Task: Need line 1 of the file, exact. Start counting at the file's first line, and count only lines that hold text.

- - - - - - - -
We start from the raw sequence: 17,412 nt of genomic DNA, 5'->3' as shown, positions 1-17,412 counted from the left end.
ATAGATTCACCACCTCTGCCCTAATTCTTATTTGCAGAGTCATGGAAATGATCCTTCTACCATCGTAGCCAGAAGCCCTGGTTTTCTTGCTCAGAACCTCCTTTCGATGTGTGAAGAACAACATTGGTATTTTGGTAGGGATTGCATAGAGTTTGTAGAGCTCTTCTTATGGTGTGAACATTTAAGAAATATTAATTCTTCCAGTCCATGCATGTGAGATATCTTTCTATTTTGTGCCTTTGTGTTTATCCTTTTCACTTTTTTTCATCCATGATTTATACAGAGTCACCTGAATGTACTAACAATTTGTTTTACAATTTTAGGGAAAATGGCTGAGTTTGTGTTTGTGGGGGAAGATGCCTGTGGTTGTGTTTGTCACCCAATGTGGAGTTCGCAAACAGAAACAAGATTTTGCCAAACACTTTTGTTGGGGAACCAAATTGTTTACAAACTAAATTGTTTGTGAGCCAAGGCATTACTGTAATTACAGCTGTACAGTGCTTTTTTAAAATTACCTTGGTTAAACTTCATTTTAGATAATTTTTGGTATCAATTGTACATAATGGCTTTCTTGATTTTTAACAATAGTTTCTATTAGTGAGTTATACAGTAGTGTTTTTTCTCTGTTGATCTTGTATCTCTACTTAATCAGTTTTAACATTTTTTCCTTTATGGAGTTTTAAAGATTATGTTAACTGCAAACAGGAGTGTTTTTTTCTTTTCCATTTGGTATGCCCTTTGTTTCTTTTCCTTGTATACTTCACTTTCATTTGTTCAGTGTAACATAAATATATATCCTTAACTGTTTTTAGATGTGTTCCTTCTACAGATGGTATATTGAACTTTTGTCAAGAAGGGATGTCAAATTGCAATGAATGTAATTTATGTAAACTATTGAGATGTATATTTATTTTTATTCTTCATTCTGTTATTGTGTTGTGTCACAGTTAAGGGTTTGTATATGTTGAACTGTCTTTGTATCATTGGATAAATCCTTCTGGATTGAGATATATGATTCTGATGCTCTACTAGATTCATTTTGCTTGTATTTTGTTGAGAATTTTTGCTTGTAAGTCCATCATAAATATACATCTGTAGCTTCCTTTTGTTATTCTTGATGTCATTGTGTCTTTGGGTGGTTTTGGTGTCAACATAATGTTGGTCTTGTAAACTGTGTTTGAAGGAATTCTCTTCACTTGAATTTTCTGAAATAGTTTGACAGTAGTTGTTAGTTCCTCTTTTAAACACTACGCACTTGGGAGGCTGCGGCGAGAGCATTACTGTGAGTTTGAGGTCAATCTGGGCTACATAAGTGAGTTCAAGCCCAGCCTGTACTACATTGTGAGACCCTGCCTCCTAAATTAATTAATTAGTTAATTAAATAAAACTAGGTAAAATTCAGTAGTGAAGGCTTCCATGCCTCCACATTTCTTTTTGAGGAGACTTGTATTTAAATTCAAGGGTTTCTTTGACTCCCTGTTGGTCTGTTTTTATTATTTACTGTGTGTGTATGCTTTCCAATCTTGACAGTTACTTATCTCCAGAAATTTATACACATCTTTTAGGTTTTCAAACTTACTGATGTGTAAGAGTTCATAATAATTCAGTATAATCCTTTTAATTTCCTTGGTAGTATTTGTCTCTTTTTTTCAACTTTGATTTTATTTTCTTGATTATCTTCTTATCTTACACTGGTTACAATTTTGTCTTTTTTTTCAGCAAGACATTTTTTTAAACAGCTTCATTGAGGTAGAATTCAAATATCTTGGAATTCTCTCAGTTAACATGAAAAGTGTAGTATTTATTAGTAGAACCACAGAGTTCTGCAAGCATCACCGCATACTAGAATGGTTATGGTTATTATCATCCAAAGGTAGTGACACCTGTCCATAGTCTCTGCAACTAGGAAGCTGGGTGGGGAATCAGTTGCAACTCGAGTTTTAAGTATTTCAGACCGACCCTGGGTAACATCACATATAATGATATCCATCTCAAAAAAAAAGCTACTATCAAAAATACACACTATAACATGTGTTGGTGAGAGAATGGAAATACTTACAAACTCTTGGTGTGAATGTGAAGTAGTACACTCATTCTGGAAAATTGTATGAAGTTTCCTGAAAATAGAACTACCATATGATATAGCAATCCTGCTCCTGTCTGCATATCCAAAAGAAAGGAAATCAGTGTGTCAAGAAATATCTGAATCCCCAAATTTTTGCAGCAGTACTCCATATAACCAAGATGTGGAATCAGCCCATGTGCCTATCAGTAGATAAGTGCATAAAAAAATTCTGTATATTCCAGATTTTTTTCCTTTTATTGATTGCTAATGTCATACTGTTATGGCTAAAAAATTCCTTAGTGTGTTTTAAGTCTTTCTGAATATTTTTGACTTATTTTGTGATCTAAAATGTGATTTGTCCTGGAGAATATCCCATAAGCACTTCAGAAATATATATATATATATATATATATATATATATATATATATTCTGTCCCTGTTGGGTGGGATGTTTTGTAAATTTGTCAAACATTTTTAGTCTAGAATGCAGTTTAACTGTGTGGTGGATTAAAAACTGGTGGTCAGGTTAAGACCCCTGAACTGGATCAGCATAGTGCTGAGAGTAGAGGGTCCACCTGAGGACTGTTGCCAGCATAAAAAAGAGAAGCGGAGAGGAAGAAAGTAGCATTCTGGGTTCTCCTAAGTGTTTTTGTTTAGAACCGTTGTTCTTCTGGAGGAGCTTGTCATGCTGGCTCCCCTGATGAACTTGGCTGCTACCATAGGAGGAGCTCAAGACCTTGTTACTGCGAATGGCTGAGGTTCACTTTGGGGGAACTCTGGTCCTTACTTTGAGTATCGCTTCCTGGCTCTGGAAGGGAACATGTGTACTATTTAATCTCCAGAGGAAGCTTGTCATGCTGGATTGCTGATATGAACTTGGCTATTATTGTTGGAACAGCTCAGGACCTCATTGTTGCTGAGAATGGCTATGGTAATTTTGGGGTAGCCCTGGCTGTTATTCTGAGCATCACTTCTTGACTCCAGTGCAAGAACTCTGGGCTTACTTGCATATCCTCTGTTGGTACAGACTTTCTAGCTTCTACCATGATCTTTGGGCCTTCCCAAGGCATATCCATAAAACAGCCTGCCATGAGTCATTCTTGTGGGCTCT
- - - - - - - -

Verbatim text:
We start from the raw sequence: 17,412 nt of genomic DNA, 5'->3' as shown, positions 1-17,412 counted from the left end.